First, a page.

This all-wheel-drive fat bike is built to cross continents

by Iain Treloar


We cover a lot of bikes – road bikes, gravel bikes, the occasional mountain bike – but it’s fair to say we’ve never written about a bike quite like this. That’s because this bike, and the expeditions it is built for, are well outside the ordinary.

Kate Leeming, a Melbourne-based adventurer who owns this Christini fat bike (and four others), has spent the better part of three decades exploring the world by bicycle, tackling increasingly arduous and mindblowing challenges. The ultimate goal – something Leeming has been working toward for a number of years – is to perform the first crossing of Antarctica by bicycle. To prepare, Leeming has tested herself, and her gear, against similar conditions to what she’ll face in the Antarctic by riding in Svalbard, Greenland, Iceland and four weeks in far-northern Canada.

It would be reductive to infer that she’s just a snow and ice specialist (although she is that, too). In 2010, she became the first person to cycle the line from Senegal to Somalia, Africa’s most westerly point to its most easterly. That 20-country, 22,000 kilometre (13,670 mile) odyssey was a ride with a purpose, highlighting the challenging conditions facing some of the most impoverished nations on earth. “People thought I was going to die out there,” Leeming says, “but I mitigated all the risks,” including traversing conflict-torn Somalia with an armoured guard.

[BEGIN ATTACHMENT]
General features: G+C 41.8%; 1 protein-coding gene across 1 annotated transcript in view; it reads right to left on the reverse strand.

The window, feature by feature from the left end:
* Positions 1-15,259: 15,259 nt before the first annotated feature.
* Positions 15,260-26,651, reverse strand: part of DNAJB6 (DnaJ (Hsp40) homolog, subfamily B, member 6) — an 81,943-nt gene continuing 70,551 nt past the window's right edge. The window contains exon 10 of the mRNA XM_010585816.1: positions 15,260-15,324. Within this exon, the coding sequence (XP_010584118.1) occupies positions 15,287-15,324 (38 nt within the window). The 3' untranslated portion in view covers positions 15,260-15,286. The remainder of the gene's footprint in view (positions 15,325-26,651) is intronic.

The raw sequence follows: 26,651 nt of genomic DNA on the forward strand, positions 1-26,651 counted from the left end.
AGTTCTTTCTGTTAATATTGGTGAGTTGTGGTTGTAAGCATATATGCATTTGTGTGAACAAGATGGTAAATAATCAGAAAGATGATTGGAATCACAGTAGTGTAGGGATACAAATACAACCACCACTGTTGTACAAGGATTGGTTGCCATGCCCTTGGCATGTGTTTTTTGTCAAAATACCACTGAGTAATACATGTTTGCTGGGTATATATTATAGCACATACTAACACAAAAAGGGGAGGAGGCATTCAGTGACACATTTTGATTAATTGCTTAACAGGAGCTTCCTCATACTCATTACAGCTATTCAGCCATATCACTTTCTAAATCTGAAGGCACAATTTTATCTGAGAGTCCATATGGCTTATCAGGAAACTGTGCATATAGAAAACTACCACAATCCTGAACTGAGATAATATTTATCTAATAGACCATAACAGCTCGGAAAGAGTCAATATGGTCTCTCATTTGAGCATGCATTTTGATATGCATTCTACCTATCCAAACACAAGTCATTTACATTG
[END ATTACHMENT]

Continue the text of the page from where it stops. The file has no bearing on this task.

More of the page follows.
In 2019, Leeming returned to Africa, cycling 1,621 km (1,007 miles) on sand, along Namibia’s Skeleton Coast into a howling headwind. And at other points in her life as a two-wheeled explorer, Leeming has cycled 13,400 km (8,320 miles) across the width of Russia – she is the first woman to achieve this feat – and 25,000 km (15,530 miles) around Australia, including 7,000 km (4,350 miles) of extremely rough, remote terrain.

When we caught up in mid-2020 in a gap between lockdowns, Leeming had recently returned from a COVID-aborted plan to ride the length of the Andes. That trip would have culminated in an attempt to reach – by bicycle – the summit of Ojos del Salado, the world’s highest volcano and South America’s second highest mountain at just shy of 7,000 metres. Instead, Leeming tells me, it ended with an expensive, stressful scramble to get the last flight out of La Paz, Bolivia before the continent shut down.

Leeming takes a shortcut through the fertile hinterland around the northern shores of Lake Titicaca in Peru.